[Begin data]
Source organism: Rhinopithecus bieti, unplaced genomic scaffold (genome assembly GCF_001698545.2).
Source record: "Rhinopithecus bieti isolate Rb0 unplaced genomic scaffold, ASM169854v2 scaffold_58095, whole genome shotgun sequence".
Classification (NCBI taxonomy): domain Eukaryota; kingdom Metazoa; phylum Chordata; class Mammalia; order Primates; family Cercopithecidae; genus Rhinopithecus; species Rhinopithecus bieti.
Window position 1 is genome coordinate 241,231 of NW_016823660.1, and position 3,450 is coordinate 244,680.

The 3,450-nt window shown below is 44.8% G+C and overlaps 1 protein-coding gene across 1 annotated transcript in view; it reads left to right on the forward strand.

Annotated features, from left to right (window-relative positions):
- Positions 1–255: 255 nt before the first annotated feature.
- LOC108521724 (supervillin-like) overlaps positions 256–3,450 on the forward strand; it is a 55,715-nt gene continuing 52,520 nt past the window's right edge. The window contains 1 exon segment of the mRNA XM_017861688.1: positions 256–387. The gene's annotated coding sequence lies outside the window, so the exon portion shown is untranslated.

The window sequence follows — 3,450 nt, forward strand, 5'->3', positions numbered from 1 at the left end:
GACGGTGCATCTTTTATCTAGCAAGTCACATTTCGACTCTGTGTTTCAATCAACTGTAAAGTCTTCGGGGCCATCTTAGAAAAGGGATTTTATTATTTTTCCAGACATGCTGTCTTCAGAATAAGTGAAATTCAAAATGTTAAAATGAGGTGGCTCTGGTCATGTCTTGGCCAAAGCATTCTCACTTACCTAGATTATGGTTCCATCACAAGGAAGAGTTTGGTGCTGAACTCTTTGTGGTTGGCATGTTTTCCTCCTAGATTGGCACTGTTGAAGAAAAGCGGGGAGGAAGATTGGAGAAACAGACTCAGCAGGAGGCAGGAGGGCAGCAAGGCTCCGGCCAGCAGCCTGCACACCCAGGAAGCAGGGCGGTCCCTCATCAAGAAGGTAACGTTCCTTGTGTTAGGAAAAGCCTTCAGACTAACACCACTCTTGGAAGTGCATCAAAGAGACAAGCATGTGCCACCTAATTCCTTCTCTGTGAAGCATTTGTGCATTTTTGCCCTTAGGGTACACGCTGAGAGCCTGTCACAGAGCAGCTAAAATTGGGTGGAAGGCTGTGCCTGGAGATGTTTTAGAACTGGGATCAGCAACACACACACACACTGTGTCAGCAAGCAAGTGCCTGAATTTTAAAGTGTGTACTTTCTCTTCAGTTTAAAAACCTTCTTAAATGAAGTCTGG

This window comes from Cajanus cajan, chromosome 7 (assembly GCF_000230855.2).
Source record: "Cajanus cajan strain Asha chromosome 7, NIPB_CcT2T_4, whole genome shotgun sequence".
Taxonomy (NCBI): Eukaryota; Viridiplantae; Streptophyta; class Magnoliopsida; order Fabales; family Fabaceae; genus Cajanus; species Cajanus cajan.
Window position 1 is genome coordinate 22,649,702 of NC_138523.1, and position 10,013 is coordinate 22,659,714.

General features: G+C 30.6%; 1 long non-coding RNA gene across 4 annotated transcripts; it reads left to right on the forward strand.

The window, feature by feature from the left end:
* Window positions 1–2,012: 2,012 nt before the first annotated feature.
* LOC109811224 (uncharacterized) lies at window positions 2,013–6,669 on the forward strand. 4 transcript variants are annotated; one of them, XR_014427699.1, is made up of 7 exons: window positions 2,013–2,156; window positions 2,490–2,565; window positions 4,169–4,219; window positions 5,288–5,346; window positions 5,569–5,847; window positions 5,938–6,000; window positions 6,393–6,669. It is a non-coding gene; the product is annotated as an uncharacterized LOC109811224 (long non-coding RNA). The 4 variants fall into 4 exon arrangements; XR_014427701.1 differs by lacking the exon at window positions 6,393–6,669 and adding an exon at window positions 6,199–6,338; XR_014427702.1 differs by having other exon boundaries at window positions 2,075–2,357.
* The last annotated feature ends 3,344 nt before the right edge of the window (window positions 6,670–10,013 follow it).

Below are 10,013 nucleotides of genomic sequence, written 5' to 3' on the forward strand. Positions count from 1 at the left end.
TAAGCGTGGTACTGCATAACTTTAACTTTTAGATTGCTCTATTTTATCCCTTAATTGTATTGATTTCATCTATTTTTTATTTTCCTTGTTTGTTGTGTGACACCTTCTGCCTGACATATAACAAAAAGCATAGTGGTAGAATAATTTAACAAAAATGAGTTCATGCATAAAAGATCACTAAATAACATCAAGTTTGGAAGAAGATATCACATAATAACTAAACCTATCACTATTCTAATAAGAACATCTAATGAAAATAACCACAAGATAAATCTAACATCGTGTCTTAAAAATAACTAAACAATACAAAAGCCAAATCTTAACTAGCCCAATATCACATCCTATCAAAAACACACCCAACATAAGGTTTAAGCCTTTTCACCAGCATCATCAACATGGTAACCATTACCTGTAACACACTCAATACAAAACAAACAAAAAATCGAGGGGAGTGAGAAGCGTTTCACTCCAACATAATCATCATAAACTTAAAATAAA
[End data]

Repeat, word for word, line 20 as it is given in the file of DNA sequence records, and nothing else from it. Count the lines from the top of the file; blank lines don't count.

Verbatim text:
Below are 10,013 nucleotides of genomic sequence, written 5' to 3' on the forward strand. Positions count from 1 at the left end.